French students in Lyon protest Villepin with a sign that says “Villepin branche ton sonotone” which I think translates into “Villepin, plug in your hearing aide.’ Source of image: http://www.larazon.es/noticias/noti_int18071.htm
There is much to dislike about French Prime Minister Dominique de Villepin; for example his performance on Iraq, and his restrictions on foreign companies buying French companies. But, so far, he has acted heroically in trying to add flexibility to French labor laws. French students have marched and rioted, French unions will not speak to him, and French politicians have ridiculed him. Now he is under attack, even within his own party.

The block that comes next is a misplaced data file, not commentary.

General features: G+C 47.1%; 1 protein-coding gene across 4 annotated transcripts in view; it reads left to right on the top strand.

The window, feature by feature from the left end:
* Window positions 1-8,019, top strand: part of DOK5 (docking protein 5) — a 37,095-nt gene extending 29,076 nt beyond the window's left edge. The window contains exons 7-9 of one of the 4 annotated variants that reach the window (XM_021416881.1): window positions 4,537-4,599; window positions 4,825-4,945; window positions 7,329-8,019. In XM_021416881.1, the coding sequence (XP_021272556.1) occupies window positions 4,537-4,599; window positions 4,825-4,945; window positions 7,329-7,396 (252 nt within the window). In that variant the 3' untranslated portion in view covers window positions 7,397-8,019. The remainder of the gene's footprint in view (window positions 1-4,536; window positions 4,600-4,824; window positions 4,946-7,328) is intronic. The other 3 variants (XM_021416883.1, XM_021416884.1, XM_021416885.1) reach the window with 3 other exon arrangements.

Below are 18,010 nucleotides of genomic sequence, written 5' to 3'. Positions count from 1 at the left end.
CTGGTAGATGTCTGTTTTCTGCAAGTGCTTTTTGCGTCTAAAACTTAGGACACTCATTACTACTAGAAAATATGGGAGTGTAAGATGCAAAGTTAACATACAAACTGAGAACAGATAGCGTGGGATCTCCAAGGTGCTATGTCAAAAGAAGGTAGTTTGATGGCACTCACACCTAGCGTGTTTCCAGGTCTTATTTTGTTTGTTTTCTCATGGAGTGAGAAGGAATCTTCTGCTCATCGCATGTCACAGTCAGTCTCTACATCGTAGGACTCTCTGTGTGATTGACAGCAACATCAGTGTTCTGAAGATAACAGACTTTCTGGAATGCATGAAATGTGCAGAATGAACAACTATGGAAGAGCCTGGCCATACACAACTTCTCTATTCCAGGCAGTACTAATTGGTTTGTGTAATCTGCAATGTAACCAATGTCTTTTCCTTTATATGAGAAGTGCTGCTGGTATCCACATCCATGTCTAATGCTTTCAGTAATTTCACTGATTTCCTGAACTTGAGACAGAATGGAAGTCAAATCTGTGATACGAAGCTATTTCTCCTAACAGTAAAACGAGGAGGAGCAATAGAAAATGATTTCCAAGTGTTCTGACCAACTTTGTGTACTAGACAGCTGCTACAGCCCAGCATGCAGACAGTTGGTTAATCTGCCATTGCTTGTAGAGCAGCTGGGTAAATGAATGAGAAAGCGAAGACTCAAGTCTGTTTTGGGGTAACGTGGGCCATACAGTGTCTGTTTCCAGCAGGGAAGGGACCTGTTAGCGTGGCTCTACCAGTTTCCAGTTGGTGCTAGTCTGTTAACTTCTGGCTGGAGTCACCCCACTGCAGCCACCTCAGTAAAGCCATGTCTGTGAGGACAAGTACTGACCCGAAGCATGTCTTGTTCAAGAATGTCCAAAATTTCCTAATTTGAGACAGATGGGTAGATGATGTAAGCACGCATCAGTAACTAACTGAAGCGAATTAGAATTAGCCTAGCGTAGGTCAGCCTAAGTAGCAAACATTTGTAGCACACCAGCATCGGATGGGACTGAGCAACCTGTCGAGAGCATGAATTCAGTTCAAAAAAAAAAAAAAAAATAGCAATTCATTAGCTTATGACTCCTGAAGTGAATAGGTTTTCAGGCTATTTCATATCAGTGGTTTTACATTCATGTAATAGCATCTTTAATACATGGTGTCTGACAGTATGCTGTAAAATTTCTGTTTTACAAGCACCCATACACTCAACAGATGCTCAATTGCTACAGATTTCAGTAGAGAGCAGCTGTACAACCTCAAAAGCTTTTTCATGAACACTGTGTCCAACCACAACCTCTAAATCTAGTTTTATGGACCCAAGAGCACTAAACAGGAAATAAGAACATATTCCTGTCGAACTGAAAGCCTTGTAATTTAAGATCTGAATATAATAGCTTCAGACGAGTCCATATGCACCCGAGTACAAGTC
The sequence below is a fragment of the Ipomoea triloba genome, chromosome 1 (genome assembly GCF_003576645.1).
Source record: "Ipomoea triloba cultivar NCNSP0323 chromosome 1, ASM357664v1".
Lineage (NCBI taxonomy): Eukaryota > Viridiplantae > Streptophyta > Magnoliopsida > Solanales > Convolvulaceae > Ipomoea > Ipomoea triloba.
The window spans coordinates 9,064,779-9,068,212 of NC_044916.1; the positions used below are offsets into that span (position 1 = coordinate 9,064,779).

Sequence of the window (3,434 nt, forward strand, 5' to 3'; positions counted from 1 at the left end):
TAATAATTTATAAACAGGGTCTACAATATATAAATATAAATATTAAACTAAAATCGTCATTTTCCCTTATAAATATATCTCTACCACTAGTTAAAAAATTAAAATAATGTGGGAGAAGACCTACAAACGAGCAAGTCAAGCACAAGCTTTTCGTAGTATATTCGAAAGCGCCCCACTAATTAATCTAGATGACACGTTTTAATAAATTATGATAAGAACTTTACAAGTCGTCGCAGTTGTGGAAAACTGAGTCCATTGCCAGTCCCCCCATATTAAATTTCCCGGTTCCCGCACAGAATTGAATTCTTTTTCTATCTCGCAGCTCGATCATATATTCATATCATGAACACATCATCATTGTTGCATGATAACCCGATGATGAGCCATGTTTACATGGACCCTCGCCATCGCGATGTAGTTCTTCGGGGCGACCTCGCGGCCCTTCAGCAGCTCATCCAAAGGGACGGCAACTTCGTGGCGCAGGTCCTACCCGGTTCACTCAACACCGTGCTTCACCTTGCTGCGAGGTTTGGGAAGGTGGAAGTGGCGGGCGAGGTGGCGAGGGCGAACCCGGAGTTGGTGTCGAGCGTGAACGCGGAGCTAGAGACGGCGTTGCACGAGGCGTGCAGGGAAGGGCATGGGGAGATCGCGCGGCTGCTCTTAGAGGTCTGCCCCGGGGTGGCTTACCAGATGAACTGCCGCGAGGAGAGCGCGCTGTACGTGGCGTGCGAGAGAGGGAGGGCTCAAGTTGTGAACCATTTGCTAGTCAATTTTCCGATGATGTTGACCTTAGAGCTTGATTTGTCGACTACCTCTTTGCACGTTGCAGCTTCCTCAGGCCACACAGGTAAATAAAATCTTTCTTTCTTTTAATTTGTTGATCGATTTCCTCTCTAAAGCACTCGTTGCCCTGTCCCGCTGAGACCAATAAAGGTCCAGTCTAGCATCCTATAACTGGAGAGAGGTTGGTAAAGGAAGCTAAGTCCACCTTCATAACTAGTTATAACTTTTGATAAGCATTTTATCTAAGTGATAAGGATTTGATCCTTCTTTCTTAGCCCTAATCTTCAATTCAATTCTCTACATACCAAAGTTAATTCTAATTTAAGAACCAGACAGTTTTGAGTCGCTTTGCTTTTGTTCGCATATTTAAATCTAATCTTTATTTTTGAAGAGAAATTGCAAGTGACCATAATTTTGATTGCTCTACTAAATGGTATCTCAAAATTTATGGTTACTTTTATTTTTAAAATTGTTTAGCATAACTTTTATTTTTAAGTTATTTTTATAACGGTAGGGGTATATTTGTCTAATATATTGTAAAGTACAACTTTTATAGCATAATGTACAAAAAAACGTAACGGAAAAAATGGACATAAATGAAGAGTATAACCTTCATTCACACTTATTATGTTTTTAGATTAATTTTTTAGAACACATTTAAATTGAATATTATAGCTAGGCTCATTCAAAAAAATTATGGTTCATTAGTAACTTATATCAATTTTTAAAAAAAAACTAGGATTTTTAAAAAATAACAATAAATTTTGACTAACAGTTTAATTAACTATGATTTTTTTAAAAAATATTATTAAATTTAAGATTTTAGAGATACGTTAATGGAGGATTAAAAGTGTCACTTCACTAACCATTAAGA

“. . . one day we are alone on the front line,” he said in defending his youth jobs plan last month. “In this solitude we must find the force to advance.”
But Mr. de Villepin’s problem of late is that his enemies have been multiplying, even in his own camp.
On Wednesday, Interior Minister Nicolas Sarkozy, who, like Mr. de Villepin, wants to run for president next year, for the first time distanced himself from his boss over the new labor law, which would allow employers to fire workers under the age of 26 without cause during their first two years on the job.
For the full story, see:
ELAINE SCIOLINO. “Labor Protests Put French Premier in a Bind.” The New York Times (Thurs., March 23, 2006): A10.
A salute to Villepin may be in order. Source of image: http://www.lesoir.be/rubriques/monde/page_5715_419028.shtml